“Tagging” is a hip synonym for “classifying.” We can even throw big words like “taxonomy” and “folksonomy” into the mix (to appear smart, of course); these are systems that help us organize information. Taxonomies are more rigid since there are strict guidelines on the terms used in them while folksonomies are much flexible by allowing people to add terms with less control over format and standardization. Sites like Delicious and blogging platforms that allow users to come up with their own terms are more aligned with folksonomies than taxonomies. Despite their differences, these two different categorizing philosophies can help each other as Daniela Barbosa of Dow Jones explains in her The Taxonomy Folksonomy Cookbook ebook that I reviewed. Librarians can bring harmony to folksonomies and taxonomies allowing the strengths of each to benefit information users.
A very simple example of these two systems working together is when people contribute to a folksonomy by tagging pictures with tags like “apple” and “mouse.” Taxonomy terms associated with the pictures would provide further context and reveal whether the pictures are of computer equipment or biological specimen.
Museums are organizations that can benefit from librarians’ expertise with both taxonomies and folksonomies. The Steve Project aims to improve the utility of tagging by allowing members of the public to help describe art and artifacts displayed at museums. The hope is to prove “that social tagging may provide profound new ways to describe and access cultural heritage collections and encourage visitor engagement with collection objects.”
5. Understanding intellectual property issues
The Internet has made it easy to share information. This includes sharing a recently aired TV episode, a song, a captivating picture, an interesting book, informative research material, etc. How about fan fiction? Such information wasn’t created for free, and creators have intellectual property rights provided through copyright, patent, trade mark, and trade secret protections. The rest of us also have rights granted to us through fair use and the public domain. Intellectual property laws are complicated and are typically enforced with strict regulations and stiff penalties.
Unfortunately, many of us don’t have access to intellectual property lawyers nor can many of us afford their services. However, that’s where librarians can provide expertise. There are many organizations like the Center for Intellectual Property at the University of Maryland University College – where I did my graduate assistantship at – that offer great resources to both librarians and members of the public that can promote an understanding of intellectual property issues.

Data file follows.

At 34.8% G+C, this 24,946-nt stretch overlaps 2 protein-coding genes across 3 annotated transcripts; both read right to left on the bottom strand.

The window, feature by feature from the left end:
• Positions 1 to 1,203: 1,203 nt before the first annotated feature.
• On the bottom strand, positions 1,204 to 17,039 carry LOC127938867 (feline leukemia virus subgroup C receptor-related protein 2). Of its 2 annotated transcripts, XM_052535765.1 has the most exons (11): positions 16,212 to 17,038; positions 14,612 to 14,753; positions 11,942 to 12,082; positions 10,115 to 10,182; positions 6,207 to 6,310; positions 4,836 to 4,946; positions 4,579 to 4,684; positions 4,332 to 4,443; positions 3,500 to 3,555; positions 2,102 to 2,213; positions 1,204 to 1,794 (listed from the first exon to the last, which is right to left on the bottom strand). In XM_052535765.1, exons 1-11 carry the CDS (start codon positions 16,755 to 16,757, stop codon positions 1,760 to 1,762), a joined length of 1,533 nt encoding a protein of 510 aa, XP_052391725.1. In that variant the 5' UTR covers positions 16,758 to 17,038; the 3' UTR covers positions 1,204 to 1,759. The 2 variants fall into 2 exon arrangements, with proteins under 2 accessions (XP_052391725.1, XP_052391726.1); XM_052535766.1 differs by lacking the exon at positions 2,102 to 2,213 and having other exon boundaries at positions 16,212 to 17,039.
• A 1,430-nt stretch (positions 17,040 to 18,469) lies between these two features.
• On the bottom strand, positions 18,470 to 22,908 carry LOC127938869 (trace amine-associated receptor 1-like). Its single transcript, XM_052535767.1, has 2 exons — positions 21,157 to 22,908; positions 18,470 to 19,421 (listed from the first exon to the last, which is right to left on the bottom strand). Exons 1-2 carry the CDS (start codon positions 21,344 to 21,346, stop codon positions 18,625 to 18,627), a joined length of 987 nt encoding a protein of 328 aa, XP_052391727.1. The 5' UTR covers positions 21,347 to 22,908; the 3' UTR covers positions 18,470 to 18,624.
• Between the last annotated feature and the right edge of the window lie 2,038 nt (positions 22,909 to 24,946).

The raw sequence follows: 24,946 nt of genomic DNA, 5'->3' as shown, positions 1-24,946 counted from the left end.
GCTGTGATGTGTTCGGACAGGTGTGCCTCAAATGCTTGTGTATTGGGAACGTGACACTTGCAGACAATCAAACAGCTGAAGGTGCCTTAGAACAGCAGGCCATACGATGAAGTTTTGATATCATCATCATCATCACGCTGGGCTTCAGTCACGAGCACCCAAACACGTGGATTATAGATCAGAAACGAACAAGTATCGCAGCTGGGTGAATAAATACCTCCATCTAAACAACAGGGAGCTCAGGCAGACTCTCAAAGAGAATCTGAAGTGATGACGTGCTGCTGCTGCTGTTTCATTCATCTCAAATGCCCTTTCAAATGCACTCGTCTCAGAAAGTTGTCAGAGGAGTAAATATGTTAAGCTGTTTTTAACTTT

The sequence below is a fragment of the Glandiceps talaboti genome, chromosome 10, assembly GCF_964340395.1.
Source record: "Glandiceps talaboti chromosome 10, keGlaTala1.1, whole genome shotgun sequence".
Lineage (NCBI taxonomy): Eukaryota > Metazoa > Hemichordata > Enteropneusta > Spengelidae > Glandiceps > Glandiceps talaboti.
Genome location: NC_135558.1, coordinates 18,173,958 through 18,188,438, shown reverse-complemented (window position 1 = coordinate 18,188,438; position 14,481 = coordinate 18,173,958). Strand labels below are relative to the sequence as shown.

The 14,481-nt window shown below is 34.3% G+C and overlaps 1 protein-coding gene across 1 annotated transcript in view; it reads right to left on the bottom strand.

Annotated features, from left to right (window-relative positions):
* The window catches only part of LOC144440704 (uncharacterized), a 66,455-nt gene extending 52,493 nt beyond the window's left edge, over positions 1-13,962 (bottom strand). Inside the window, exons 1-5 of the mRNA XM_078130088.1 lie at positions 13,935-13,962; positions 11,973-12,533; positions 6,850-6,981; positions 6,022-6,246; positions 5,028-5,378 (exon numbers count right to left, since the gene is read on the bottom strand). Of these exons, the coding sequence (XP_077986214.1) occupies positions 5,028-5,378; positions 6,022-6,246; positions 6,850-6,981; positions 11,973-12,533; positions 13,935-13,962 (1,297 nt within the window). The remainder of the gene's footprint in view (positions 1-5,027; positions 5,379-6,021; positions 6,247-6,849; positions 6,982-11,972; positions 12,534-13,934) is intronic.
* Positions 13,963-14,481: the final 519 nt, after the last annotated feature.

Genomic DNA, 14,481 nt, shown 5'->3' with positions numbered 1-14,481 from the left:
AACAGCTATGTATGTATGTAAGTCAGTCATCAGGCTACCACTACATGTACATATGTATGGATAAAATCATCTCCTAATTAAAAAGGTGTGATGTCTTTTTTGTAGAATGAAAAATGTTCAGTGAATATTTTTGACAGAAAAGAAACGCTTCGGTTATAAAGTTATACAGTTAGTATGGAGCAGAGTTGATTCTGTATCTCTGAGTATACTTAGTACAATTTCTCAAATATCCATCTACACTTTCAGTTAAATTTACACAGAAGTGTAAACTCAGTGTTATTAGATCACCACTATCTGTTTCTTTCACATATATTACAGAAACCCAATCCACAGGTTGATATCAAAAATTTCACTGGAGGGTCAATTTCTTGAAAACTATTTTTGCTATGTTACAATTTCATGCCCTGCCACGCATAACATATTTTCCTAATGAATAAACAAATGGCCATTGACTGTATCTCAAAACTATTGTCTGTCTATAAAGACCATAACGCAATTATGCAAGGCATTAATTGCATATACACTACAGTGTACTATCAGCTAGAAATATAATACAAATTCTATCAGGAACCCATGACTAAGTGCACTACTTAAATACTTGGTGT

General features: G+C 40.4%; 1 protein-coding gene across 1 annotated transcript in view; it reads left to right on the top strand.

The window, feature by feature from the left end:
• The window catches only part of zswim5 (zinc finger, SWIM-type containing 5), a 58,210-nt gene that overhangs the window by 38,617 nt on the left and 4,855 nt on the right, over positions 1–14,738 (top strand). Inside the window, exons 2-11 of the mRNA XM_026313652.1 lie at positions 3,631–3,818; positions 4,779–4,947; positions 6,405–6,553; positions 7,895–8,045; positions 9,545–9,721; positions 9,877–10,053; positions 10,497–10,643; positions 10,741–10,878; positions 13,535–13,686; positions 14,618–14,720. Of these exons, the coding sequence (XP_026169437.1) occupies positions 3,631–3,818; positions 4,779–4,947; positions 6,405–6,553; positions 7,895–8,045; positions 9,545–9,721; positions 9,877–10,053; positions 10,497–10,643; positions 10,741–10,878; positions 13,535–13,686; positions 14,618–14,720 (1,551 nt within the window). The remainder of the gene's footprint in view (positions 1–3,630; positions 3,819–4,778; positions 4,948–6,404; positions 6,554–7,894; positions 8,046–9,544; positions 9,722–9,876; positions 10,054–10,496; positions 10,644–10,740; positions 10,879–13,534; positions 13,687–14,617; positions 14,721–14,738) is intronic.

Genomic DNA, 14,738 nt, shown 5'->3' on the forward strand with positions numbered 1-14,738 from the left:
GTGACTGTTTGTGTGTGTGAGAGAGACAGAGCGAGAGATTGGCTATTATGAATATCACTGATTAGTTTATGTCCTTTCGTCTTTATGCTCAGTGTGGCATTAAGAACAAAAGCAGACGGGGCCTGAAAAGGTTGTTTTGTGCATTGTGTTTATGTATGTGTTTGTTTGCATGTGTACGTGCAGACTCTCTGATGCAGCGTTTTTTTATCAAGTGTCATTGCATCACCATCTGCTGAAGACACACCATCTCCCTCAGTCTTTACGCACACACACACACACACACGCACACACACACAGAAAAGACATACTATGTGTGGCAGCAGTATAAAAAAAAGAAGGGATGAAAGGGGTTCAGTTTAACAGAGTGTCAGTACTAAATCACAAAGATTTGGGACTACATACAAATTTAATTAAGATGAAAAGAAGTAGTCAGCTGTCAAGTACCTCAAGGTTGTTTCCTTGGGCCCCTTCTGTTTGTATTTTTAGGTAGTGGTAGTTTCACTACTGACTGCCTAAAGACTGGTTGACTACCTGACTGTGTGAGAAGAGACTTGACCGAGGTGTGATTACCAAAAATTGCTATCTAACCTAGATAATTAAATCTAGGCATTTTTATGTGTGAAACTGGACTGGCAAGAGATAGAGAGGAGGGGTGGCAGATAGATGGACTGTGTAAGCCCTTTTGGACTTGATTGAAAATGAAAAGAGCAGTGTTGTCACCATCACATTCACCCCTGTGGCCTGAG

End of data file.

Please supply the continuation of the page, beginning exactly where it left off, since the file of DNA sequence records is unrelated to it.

In case you’re wondering, the picture I used for this post is from Wikimedia Commons and is in the public domain – click here for the details.
6. Compiling lists of reliable sources of information
Just because something is on the Internet, does not make it true. That is why there are resources like dmoz that are maintained by human editors (not fancy algorithms). Such sites provide an editorial stamp on their quality as well as organize them into highly distinct and descriptive categories, and this is a great service to information seekers.
Granted, dmoz is no longer very useful since Google’s algorithm no longer gives more weight to its links than to many other types of links. Further, there are too few editors to review the link submissions while people try to spam the directory for search ranking purposes. Having acknowledged that, I still feel that the directory model has value if it is done in a different manner that allows for more manageable submission policies, and librarians are great candidates for gatekeepers of such directories.
I also further would like to note that there is some subjectivity that can cause drama when it comes to evaluating the quality of information related to political, religious, social, and many other sensitive topics, but that does not completely negate the usefulness of edited directories – especially non-profit ones.
7. Teaching information literacy
As mentioned above, there’s a lot of information on the Internet, and information quality varies online. Information Literacy refers to the ability for one to determine the quality of information. There are several factors that one can use to assess information quality. A major factor requires evaluating credentials of individual/organization providing the information as well as their motives. Further, one should consider how frequently the information is updated and the ability to verify such information. These are skills that school librarians teach children, and they can help the rest of us improve our information literacy, too.